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January 04, 1940 - Image 2

Resource type:
The Michigan Daily, 1940-01-04

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Three National Academic Groups
Hold Conferences In Ann Arbor

- a 1v. 1 U Chemical, Archeologicalz
:.., Conduct Studies - Dur
ity's Police Relax Beer
Law To PermitJoyous Sub-microscopic particles today
play an important role in the advances
New Year Celebration of modern industrial chemistry, ac-
cording to research chemists attend-
(Continued from Page 1) ing the two-day symposium of the
American Chemical Society's divi-
heart attack. Weather in city be- sion of industrial and engineering
mes chilly. chemistry here last week.
Dec. 22.-Michigan Wolverine ap- Solution of fine particles, or col-
.es for a permit to make alterations loidal suspensions as they are known
their cooperative restaurant build- to the chemist, constitute the basis
g . . . someone discovers that the of many of our most importantin-
w Ann Arbor city directory {failed dustrial products, such as rubber, con-
include the prefix Hon. before the crete and lacquer, t was pointe out.
=e of Regent Harry G.' Kipke. . . Cendrau ertonwa f minut.
)bert G. Greve, assistant director of Centrifugal separation of minute
e University Hospital, and his wife particles for the purpose of analyzing
d daughter suffesinorinjuries in and comparing qualities of colloidal
d automobile saccdent in Florida. substances was discussed in the open-
s. Louise Wager of Dexter is killed ing paper of the session presented by
Lcr Lrash.ae ldProf. E. A. Hauser and Prof. J. E.
Lynn of the Massachusetts Institute
Dec. 24.-More than 4,000 per- of Technology.
ns attend sing in Hill Audvorium. -The strength of colloidal materials,
Dec. 25.--Police are informed that the paper pointed out, is dependent
free petty thieves have stolen Christ- to a great extent upon the size of
as packages from a parked car on the particles. Efficient methods of
'ashtenaw Ave. Prof. Max Hand- separation and classification of par-
an of the economics department dies ticles according to size is, therefore,
ter long illness, an important factor in colloidal re-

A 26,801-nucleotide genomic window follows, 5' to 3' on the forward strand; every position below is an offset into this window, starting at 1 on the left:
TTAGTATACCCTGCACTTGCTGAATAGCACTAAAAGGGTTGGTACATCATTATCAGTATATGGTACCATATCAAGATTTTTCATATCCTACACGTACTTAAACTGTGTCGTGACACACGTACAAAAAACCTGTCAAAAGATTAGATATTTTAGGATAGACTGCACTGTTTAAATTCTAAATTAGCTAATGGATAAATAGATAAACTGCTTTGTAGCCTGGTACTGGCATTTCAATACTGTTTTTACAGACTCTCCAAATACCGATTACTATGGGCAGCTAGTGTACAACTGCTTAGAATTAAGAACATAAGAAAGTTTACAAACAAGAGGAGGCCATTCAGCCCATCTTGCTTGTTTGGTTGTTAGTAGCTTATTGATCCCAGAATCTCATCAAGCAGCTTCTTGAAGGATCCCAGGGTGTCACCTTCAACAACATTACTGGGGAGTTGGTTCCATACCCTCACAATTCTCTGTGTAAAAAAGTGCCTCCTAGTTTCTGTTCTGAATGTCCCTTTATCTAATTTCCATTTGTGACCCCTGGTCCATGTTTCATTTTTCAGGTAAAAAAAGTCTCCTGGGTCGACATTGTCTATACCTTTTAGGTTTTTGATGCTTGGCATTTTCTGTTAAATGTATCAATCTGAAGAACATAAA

Dec. 28.-William J. Uren, Ann search.
rbor grocer, dies after brief illness. Activated carbon and its applica-
arl E.' Wiese wins $25 first prize tion in removing tastes and colors
r best decorated home. Police com- in foods and diverse other chemical
ission debates whether to enforce products was described by John W.
idnight closing ordinance for beer Hasser of the West Virginia Pulp
aces thNew Year's Eve. Heaviest and'Paper Co. in the final days of the
of the season covers city. - session here. The advantages of
Dec. 30.-Police decide to shut their absorption by activated carbon over
es on New Year's Eve so that cele-amotosbyfctiatearbontover
'ants may partake of* beer after, the' methods of chemical treatment in
gulag closing hour of midnight. bleaching and deodorizing foodstuffs
are important, he pointed out, in that
Jan. 1.-Death of two Detroit per- the carbon method leaves no objec-
ns on US-12 sends county traffic tionable taste or odor in the material
talities to 42 for 1939. A. J. Bloom- under treatment.
eld, retired candy manufacturer,
es. County announces intention of ,
acktopping 20 miles of roads in Institute DIiscusses
140. Michigan coeds learn that this Archeological Finds
leap year.
that a New Athens was a wealthy and impor-
Jan. 2.-City learns tt a ew i Cant town long before what has com-
ear's. Niht acciden ook theilife monly been regarded as the crown-
ing point of a Greek civilization, ac-
cording to recent discoveries pre-
ASU Group To Meet sented before the Archeological In-
stitute of America in session here last
The Peace Commission of the week.
rnerican Student Union will meet to- A tomb dating back to the 14th
ay in the Michigan Union at 5 p.m., century B.C., which was unearthed
ugo Reichard, chairman, announced by an expedition under the direction
st night. ,The agenda consists of of Prof. T. Leslie Shear of Princeton
discussion of the recent National University, revealed elaborate house-
onvention of the ASU and prepara- hold furnishings, and shed more light
on for publishing the weekly peace on the history of ancient Greece. The
illetin. tomb has been identified as that of
an early royal family, judging from
Cinemactor Spencer Tracy will the rich and elaborate furnishings
on be awarded an honorary degree unearthed.
y his alma mater, Ripon College. Remnants of 'blockhouses discov-
Classified Directory

And Philological Groups
ing Vacation Period
ered by Prof. Louis E. Lord of Ober-
lin College in sections of Greece also
indicated that commercial routes of
the early Greek period were under
military protection.
The structures unearthed were
about 30 feet square on the inside and
were built in the form of truncated
pyramids. The function of these
structures, Professor Lord indicated,'
was to serve as small fortresses of
the blockhouse type.
Prof. ClarkeHopkins of the depart-
ments of Greek and Latin was re-
tained as vice-president of the Insti-
Return To Classics .
Seen By Philologist
The return of classical literature
and studies in college curricula at
the expense of the social sciences was
envisioned here last week by John L.
Caskey of the University of Cincin-
nati before a meeting of the American
Philological Association.
Economists, political scientists and
the sociologists haven't much to offer
a troubled world, he prophesied, and
more educators are becoming aware
that a study of the experiences of
mankind is "as good as anything
Decrying recent apathy toward
classicAl studies and labelling the at-
titude as "the softening of the college
,urriculum," Caskey predicted an in-
crease in the study of Greek and
Latin along with reading of transla-
tions of classical literature.
Papers on the more technical as-
pects of a philologist's career ranging
from "The Homeric State in Peace
and War" to "Husband and Wife in
Athenian Law" were read by leading
philologists assembled in the Gradu-
ate School.
Prof. Warren E. Blake of the de-
partment of Greek was reelected as